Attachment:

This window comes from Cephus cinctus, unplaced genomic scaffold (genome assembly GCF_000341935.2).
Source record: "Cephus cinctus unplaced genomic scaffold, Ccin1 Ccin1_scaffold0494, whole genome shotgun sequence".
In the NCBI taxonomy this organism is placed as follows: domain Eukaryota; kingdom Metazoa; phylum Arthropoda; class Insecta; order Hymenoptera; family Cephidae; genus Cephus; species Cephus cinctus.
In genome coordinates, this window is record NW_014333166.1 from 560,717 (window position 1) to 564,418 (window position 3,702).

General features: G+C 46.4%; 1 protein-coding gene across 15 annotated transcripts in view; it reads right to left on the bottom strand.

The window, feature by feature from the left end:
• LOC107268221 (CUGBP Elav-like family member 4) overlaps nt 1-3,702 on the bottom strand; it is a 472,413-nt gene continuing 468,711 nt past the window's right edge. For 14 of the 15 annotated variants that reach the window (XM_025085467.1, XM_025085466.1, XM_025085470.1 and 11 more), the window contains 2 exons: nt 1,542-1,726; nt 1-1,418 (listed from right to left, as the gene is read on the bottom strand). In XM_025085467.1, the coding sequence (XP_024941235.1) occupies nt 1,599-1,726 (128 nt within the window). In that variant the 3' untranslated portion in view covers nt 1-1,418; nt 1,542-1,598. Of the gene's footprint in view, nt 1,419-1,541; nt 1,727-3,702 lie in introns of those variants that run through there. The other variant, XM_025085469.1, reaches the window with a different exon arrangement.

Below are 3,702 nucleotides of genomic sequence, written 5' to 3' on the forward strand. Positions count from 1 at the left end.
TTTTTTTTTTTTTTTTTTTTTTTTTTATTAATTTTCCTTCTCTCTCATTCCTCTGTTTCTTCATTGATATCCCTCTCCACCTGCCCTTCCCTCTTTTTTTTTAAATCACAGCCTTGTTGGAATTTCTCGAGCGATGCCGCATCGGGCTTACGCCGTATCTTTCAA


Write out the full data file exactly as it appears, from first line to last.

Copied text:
This window comes from Cephus cinctus, unplaced genomic scaffold (genome assembly GCF_000341935.2).
Source record: "Cephus cinctus unplaced genomic scaffold, Ccin1 Ccin1_scaffold0494, whole genome shotgun sequence".
In the NCBI taxonomy this organism is placed as follows: domain Eukaryota; kingdom Metazoa; phylum Arthropoda; class Insecta; order Hymenoptera; family Cephidae; genus Cephus; species Cephus cinctus.
In genome coordinates, this window is record NW_014333166.1 from 560,717 (window position 1) to 564,418 (window position 3,702).

General features: G+C 46.4%; 1 protein-coding gene across 15 annotated transcripts in view; it reads right to left on the bottom strand.

The window, feature by feature from the left end:
• LOC107268221 (CUGBP Elav-like family member 4) overlaps nt 1-3,702 on the bottom strand; it is a 472,413-nt gene continuing 468,711 nt past the window's right edge. For 14 of the 15 annotated variants that reach the window (XM_025085467.1, XM_025085466.1, XM_025085470.1 and 11 more), the window contains 2 exons: nt 1,542-1,726; nt 1-1,418 (listed from right to left, as the gene is read on the bottom strand). In XM_025085467.1, the coding sequence (XP_024941235.1) occupies nt 1,599-1,726 (128 nt within the window). In that variant the 3' untranslated portion in view covers nt 1-1,418; nt 1,542-1,598. Of the gene's footprint in view, nt 1,419-1,541; nt 1,727-3,702 lie in introns of those variants that run through there. The other variant, XM_025085469.1, reaches the window with a different exon arrangement.

Below are 3,702 nucleotides of genomic sequence, written 5' to 3' on the forward strand. Positions count from 1 at the left end.
TTTTTTTTTTTTTTTTTTTTTTTTTTATTAATTTTCCTTCTCTCTCATTCCTCTGTTTCTTCATTGATATCCCTCTCCACCTGCCCTTCCCTCTTTTTTTTTAAATCACAGCCTTGTTGGAATTTCTCGAGCGATGCCGCATCGGGCTTACGCCGTATCTTTCAA